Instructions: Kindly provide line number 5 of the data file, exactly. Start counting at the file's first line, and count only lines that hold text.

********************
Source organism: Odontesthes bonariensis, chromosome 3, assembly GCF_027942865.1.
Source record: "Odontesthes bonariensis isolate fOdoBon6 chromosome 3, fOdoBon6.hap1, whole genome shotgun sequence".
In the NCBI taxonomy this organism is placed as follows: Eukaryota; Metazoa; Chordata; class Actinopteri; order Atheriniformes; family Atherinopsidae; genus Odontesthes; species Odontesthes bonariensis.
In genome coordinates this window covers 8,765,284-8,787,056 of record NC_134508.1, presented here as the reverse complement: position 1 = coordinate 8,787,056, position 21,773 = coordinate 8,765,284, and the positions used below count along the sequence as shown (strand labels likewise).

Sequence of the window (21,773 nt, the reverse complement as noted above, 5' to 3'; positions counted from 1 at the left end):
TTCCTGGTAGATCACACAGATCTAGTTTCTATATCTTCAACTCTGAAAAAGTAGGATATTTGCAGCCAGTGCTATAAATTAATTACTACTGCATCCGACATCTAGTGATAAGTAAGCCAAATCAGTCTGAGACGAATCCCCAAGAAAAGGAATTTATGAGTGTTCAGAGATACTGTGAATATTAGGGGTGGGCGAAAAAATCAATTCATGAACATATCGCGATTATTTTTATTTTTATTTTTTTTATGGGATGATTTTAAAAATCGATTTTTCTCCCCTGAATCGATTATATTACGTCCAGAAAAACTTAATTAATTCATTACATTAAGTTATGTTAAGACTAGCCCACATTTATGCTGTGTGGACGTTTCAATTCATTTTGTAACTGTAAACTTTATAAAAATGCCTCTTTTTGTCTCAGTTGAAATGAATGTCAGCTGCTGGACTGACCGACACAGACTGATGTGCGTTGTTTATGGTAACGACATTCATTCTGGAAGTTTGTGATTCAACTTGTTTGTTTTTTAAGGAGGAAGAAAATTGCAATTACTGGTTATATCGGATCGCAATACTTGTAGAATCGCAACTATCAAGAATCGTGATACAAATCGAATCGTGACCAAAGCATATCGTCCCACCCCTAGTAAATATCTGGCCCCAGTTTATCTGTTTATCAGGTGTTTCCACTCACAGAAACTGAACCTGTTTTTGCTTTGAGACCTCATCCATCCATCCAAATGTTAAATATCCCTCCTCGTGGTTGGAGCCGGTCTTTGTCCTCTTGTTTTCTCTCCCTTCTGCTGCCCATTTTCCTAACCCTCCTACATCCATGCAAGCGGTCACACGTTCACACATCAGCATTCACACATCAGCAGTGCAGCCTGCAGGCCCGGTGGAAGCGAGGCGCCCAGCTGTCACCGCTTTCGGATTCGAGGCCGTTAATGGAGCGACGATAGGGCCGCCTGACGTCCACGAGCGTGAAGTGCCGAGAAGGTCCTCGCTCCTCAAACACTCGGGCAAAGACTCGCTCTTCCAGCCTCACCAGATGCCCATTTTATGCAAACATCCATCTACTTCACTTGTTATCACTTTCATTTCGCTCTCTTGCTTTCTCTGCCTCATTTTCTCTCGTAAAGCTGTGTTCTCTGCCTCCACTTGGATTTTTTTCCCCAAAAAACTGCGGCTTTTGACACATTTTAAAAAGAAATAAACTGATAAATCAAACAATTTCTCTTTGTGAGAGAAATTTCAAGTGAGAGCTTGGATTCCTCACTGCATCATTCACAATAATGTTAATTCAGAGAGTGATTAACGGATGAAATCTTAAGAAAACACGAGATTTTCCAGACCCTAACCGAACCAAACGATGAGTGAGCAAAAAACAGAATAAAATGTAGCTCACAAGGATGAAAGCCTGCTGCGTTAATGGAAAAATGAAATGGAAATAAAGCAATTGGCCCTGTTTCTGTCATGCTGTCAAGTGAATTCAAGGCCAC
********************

Sequence of the window (21,773 nt, the reverse complement as noted above, 5' to 3'; positions counted from 1 at the left end):